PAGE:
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Disgraced NY Assembly Speaker Sheldon Silver doesn't make the cut for Trump pardon

Jon Campbell
New York State Team

ALBANY – Disgraced former Assembly Speaker Sheldon Silver, who spent two decades as one of New York's most powerful politicians before his 2015 arrest on federal bribery charges, did not receive a pardon before President Donald Trump left office after news reports made clear the president was considering it.

On Monday, the New York Times reported Trump was weighing a pardon for Silver, a Democrat who was once one of the most powerful and feared New York politicians of his era.

Silver, 76, is serving a 6 1/2-year prison sentence at FCI Otisville in Orange County after a series of legal maneuvers and appeals had kept him free for five years after he was first convicted of pocketing more than $700,000 in bribes.

After midnight Wednesday, the White House announced Trump had granted clemency to 143 people in his final hours in office.

Silver's name didn't make the cut.

Now, Silver will remain imprisoned in Otisville, 80 miles from his lower Manhattan home in a district he represented from 1977 until his ouster from the Legislature.

Long legal road for Silver

Former New York Assembly Speaker Sheldon Silver leaves U.S. District Court after he was sentenced to 6 1/2 years in prison in the corruption case that drove him from power, Monday, July 20, 2020, in the Manhattan borough of New York.

Silver, a Democrat, was first convicted in 2015  of directing a pair of real estate developers with business before the state, Glenwood Management and the Witkoff Group, to steer tax work to a little-known law firm, Goldberg & Iryami, which gave Silver a $700,000 cut. 

Prosecutors accused Silver of using his power and influence when he directed the developers to the law firm. They also accused him of protecting the developers' interests in Albany for years, regularly meeting with their lobbyists on real-estate issues and supporting legislation that benefited them.

After a Supreme Court ruling in an unrelated case narrowed the law Silver was charged under, his conviction was overturned. He was tried and convicted again in 2018. 

Silver, known by many as "Shelly," was also twice convicted of a similar $3 million scheme involving asbestos victims, though an appeals court threw out the conviction in 2020 while making clear Silver still profited from the scheme.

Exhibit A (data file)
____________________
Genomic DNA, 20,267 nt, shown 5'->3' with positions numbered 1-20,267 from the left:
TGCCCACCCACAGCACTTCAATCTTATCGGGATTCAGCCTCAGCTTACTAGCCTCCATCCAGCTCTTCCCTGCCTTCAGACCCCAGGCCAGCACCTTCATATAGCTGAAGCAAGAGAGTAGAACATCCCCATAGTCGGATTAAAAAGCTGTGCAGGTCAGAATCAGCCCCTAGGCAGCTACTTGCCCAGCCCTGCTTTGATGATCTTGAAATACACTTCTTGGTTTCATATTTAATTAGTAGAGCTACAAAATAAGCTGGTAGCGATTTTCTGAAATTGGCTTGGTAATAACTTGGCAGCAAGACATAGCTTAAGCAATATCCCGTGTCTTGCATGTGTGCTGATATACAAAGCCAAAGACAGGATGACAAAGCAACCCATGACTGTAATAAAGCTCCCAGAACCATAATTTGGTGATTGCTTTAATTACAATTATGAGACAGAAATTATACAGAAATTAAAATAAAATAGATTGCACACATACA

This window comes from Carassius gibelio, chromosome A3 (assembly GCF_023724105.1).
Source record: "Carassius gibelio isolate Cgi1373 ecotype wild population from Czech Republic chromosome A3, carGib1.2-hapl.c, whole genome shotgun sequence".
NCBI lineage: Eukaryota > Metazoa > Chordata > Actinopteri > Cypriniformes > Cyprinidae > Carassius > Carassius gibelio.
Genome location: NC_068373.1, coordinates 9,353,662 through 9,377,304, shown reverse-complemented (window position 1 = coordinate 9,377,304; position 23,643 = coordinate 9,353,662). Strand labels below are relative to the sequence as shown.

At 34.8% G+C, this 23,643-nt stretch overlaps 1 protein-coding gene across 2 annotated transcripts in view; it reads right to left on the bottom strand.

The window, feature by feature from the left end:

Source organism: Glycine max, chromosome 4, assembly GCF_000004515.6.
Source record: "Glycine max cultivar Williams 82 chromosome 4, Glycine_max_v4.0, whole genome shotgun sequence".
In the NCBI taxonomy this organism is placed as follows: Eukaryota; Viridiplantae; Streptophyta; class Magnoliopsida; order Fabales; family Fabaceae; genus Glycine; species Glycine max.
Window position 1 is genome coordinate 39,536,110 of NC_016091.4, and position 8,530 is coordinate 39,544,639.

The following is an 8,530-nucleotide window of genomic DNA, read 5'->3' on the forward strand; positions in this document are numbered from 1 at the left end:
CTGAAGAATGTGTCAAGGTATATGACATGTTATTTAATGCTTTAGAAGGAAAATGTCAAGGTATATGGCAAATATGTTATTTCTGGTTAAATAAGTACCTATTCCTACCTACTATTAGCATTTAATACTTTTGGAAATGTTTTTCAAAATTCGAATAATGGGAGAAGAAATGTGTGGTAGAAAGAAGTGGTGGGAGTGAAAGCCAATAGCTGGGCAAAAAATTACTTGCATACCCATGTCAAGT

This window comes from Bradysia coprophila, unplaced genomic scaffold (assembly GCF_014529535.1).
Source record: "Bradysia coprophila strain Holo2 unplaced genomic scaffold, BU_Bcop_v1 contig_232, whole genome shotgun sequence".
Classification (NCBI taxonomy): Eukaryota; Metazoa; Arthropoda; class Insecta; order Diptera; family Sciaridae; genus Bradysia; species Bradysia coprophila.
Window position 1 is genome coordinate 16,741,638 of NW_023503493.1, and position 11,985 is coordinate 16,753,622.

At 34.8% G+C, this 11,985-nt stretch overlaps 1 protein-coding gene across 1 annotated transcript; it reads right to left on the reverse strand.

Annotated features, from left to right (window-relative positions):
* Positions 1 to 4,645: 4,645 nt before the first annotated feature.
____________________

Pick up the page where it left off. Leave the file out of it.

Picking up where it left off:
U.S. District Judge Valerie Caproni sentenced Silver to prison and ordered him to pay a $1 million fine in July 2020. He reported to the federal prison in Otisville the next month.

It was not clear this week how Silver's case had caught Trump's attention, even if a pardon was not ultimately granted. It left even the Republican Party in Trump's native state puzzled.

Silver and Trump had a number of interactions during Silver's time in office. That includes an unsuccessful effort by Trump to block the expansion of casino gaming in New York in the early 2000s, when he paid a stable of lobbyists — including Roger Stone, who Trump pardoned earlier this week -— in hopes of protecting his New Jersey gambling interests.

Silver was also known to have ties to Trump's top aide and son-in-law Jared Kushner and his father, developer Charles Kushner, who — like Stone — also received a pardon from Trump, a Republican.

Judy Rapfogel, Silver's longtime chief of staff, worked for a time as a property manager for the Kushner Companies following Silver's first conviction, according to the Daily News.

Trump's consideration confused, angered officials

Silver was first prosecuted by then-Manhattan U.S. Attorney Preet Bharara, whose office developed a reputation for aggressively pursuing public corruption by politicians and government officials. Bharara was later fired by Trump after initially inviting him to remain on the job.

After news broke Monday that Trump was considering a pardon for Silver, Bharara took to Twitter to criticize the move.

"People who say Trump has no empathy are wrong," Bharara tweeted in response to the Times story. "He has the utmost empathy for degenerate, corrupt, disgraced politicians who perhaps remind him of himself."

When a Washington Post reporter tweeted late Tuesday that Silver was unlikely to make the final pardon list, Bharara responded with a thumbs up emoji.

Gov. Andrew Cuomo, who negotiated budgets and major legislation with Silver from 2011 through 2014, said it was "just confounding" that Trump had apparently considered it in the first place.

"It could just be a favor for some contact, a favor for someone in the Jewish community, a favor for a donor," Cuomo said in a Tuesday afternoon interview on WAMC-FM. "Who knows what it is? (Trump) does not need a logical explanation for his actions. We've learned that."

The New York Republican Party, which remained allied with Trump through the end of his term, posted a tweet Monday night urging Trump not to pardon Silver.

"Silver deserves to actually serve the jail time that he was sentenced (to) for selling the incredible power he yielded to enrich himself," the New York GOP account tweeted. "He was a corrupt and dishonest politician."

More:Former Assembly Speaker Sheldon Silver heads to prison after five years of legal fights

More:Ex-NY Assembly Speaker Sheldon Silver gets 6.5 years in prison

Jon Campbell is a New York state government reporter for the USA TODAY Network. He can be reached at JCAMPBELL1@Gannett.com or on Twitter at @JonCampbellGAN.

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